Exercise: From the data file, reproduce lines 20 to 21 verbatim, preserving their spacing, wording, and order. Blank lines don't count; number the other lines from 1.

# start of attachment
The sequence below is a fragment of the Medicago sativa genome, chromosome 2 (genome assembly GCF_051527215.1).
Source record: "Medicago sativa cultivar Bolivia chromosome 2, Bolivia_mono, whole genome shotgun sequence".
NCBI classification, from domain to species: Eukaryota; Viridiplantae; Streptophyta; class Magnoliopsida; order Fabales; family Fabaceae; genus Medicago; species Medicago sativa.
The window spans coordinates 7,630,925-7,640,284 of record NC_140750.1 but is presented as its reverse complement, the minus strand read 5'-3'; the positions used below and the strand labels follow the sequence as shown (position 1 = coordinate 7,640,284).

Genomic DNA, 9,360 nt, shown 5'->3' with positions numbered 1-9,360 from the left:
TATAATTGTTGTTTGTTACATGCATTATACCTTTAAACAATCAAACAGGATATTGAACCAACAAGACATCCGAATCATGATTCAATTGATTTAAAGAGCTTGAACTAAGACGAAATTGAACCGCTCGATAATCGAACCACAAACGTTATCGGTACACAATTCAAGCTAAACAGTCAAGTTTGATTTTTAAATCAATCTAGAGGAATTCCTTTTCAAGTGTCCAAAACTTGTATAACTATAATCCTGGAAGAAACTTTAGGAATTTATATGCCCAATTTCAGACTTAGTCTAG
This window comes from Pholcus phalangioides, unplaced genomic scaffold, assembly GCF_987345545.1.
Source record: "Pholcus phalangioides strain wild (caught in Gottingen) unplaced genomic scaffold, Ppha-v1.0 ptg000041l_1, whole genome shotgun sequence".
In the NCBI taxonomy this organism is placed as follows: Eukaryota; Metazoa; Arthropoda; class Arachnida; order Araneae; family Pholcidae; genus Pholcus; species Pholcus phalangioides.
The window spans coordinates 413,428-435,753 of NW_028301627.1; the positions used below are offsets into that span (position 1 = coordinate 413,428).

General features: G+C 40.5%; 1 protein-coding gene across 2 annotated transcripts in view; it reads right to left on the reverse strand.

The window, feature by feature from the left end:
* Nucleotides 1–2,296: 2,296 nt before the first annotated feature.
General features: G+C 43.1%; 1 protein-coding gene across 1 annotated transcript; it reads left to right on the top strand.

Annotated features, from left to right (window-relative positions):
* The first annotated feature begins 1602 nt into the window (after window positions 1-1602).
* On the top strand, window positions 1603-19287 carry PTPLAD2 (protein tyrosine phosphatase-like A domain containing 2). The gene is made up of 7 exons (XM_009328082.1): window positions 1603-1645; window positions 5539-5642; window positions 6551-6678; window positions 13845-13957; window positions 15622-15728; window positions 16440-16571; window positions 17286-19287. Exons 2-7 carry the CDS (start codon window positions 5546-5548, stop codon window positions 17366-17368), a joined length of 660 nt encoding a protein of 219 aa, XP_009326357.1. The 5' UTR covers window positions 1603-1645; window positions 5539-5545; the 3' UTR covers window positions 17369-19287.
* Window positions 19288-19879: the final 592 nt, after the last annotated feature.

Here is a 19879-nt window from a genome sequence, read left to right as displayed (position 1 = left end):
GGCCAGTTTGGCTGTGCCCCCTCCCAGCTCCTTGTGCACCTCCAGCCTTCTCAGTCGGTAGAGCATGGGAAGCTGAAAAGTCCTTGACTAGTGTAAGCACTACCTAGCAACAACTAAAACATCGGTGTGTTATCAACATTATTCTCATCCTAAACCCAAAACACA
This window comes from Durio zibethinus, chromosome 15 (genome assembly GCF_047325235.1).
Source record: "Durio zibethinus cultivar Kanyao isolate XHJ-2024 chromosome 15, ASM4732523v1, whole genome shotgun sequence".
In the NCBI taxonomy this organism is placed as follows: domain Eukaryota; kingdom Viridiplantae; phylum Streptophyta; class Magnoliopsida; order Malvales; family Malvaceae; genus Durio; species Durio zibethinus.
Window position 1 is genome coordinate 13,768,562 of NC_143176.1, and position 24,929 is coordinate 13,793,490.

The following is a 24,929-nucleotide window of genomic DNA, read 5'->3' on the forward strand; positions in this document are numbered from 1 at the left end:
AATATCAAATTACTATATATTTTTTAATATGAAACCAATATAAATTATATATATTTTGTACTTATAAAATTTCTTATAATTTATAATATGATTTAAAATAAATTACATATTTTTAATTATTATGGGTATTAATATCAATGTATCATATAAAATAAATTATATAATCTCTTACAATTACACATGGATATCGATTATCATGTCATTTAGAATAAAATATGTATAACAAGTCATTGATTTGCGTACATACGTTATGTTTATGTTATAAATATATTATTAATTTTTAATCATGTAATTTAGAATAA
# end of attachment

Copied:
GGCCAGTTTGGCTGTGCCCCCTCCCAGCTCCTTGTGCACCTCCAGCCTTCTCAGTCGGTAGAGCATGGGAAGCTGAAAAGTCCTTGACTAGTGTAAGCACTACCTAGCAACAACTAAAACATCGGTGTGTTATCAACATTATTCTCATCCTAAACCCAAAACACA
This window comes from Durio zibethinus, chromosome 15 (genome assembly GCF_047325235.1).